Basic policing would have resolved this: a simple knock and interview would have saved everyone some trouble.

      • Silly but True says:

        That may well be true but “Ms. Hueper” is clearly not the BOLO target of interest whose probable cause of criminal activity was used to beat their door down.

        This makes me a bit skeptical of how the government has heavy handedly dealt with them. I’m interested in what more turns up with them but aren’t holding my breath at this time.

        • sneakynordic says:

          We don’t know what the probable cause for this search was yet. The Huepers say they were threatened with obstruction if they didn’t cooperate, but there’s nothing in the public record about the FBI actually preparing to arrest one/both Huepers for trespassing, etc. Could this be an instance where the FBI obtained a search warrant purely for evidence on the Huepers’ phones/computers?

    • Raven Eye says:

      Have the investigating agencies conducted geofence ground-truthing of the areas of interest? Something conducted by RF engineers?

      Years ago my activity used RF modeling software in mountainous areas and it produced some pretty maps. But those maps didn’t provide us with the “answer” — they only told us where to put boots on the ground to look for the answer.

      • Silly but True says:

        I question whether civilian commercial geofencing capabilities of Google and Facebook are sufficiently accurate to serve in such a capacity.

        As an example, there are frequent errors with Google’s location AI of something as fundamental as Google Photo automatic geo-locations based on phone location.

        • emptywheel says:

          Given how frequently it has been used, we may get clarity about this. To be sure, their public claims, which themselves conflict, were first that they were on the other side of the Mall, and then that they were never within 100 m of the building, though there are pictures of them that close to it. The stated error rate on Google’s geofence is 100m.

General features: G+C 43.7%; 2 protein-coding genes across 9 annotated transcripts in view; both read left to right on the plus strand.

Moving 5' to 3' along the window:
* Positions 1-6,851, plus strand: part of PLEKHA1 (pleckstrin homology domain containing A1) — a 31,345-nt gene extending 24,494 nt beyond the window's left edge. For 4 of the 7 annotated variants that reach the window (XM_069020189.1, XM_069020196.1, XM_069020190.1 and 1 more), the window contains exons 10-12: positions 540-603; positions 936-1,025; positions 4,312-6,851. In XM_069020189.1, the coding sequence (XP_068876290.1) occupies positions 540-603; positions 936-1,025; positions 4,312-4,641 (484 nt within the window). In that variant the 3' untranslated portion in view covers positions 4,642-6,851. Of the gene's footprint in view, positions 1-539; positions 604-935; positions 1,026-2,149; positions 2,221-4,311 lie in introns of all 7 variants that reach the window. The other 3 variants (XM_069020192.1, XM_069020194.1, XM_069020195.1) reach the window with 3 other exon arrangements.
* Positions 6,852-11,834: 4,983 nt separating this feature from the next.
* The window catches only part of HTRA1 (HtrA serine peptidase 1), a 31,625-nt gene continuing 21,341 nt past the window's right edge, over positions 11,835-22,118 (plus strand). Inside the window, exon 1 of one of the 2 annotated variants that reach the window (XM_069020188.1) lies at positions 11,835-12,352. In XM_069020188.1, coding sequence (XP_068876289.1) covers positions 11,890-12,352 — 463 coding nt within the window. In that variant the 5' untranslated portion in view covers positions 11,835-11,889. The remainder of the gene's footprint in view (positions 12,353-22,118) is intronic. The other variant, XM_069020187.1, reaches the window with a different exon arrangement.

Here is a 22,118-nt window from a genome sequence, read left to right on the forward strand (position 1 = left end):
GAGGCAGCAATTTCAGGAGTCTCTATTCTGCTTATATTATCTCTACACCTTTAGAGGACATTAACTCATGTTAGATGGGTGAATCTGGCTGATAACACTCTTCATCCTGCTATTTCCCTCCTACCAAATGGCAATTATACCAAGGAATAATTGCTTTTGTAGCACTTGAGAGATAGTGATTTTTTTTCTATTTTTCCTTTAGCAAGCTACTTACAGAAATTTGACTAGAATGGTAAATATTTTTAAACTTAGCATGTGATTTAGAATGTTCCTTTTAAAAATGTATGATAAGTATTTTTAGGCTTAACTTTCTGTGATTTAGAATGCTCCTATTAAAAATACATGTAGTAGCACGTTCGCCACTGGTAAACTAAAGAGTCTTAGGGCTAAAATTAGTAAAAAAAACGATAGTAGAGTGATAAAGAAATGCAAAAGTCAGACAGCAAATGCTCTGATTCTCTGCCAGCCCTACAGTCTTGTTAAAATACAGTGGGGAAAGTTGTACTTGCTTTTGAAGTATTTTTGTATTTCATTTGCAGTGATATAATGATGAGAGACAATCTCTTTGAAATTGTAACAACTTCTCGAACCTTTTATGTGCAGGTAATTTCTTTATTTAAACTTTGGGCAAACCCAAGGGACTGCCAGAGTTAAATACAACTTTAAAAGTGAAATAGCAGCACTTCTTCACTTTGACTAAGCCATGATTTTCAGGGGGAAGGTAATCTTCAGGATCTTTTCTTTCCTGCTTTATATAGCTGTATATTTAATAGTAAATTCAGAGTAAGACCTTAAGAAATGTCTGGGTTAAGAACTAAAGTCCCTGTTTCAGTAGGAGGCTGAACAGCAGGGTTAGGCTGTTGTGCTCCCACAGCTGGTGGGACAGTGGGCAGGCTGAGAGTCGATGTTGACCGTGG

• JohnJ says:

        Many moons ago (70’s) my dad was an RF Engineer working for the FCC but somehow had a White House security clearance. The little bit I know was that there were several extremely expensive rooms scattered around the White House and the capitol building. According to his friends that came to dinner, (better sources than my dad, he barely talked about anything), those places were manned 24/7 and most sensors spent 3/4 of their in calibration so they used a bunch (that last part was a technical idea I have used ever since). I found from a separate source that they had polarized radar on the grounds that pin points every person’s position. This was up and running in the 70’s. The commercial industry didn’t invent it until 10 years later.

        I am sure the 3 letter agencies still have tech that is 6-10 years ahead of commercial. That is policy.

        Main problem is any tech is classified, so the information always has to be laundered and may even not be shared. The agencies that own the tech are not normally all that open to letting a court examine stuff for accuracy they won’t admit exists.

        • Silly but True says:

          This exactly and unfortunately brings to mind DoJ (FBI) dropping hundreds of the FBI’s Operation Playpen pedophilia & child porn prosecutions because the Comey FBI did not wish to divulge its classified “network deployed tool” which identified every uploader& downloader during the several weeks the FBI operated Playpen, the world’s largest child porn website.